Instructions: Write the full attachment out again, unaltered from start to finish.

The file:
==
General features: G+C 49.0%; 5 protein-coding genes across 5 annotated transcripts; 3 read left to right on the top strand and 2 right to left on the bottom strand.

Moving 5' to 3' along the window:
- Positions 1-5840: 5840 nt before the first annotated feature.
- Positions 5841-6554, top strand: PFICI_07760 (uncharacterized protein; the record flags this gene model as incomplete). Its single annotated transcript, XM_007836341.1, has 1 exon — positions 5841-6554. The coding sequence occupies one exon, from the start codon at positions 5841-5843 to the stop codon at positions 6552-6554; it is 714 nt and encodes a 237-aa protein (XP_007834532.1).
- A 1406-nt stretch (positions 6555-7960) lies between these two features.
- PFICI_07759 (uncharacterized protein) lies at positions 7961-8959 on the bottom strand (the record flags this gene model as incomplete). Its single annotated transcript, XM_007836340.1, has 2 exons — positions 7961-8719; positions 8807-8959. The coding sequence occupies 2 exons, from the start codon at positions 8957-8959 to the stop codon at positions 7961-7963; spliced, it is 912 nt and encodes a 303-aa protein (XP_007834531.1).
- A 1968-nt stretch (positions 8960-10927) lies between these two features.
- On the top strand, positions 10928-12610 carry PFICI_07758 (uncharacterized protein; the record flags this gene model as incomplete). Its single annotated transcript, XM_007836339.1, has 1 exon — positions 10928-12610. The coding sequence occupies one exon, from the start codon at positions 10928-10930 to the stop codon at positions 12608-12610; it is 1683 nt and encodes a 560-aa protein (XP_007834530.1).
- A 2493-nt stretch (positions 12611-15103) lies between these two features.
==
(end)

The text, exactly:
General features: G+C 49.0%; 5 protein-coding genes across 5 annotated transcripts; 3 read left to right on the top strand and 2 right to left on the bottom strand.

Moving 5' to 3' along the window:
- Positions 1-5840: 5840 nt before the first annotated feature.
- Positions 5841-6554, top strand: PFICI_07760 (uncharacterized protein; the record flags this gene model as incomplete). Its single annotated transcript, XM_007836341.1, has 1 exon — positions 5841-6554. The coding sequence occupies one exon, from the start codon at positions 5841-5843 to the stop codon at positions 6552-6554; it is 714 nt and encodes a 237-aa protein (XP_007834532.1).
- A 1406-nt stretch (positions 6555-7960) lies between these two features.
- PFICI_07759 (uncharacterized protein) lies at positions 7961-8959 on the bottom strand (the record flags this gene model as incomplete). Its single annotated transcript, XM_007836340.1, has 2 exons — positions 7961-8719; positions 8807-8959. The coding sequence occupies 2 exons, from the start codon at positions 8957-8959 to the stop codon at positions 7961-7963; spliced, it is 912 nt and encodes a 303-aa protein (XP_007834531.1).
- A 1968-nt stretch (positions 8960-10927) lies between these two features.
- On the top strand, positions 10928-12610 carry PFICI_07758 (uncharacterized protein; the record flags this gene model as incomplete). Its single annotated transcript, XM_007836339.1, has 1 exon — positions 10928-12610. The coding sequence occupies one exon, from the start codon at positions 10928-10930 to the stop codon at positions 12608-12610; it is 1683 nt and encodes a 560-aa protein (XP_007834530.1).
- A 2493-nt stretch (positions 12611-15103) lies between these two features.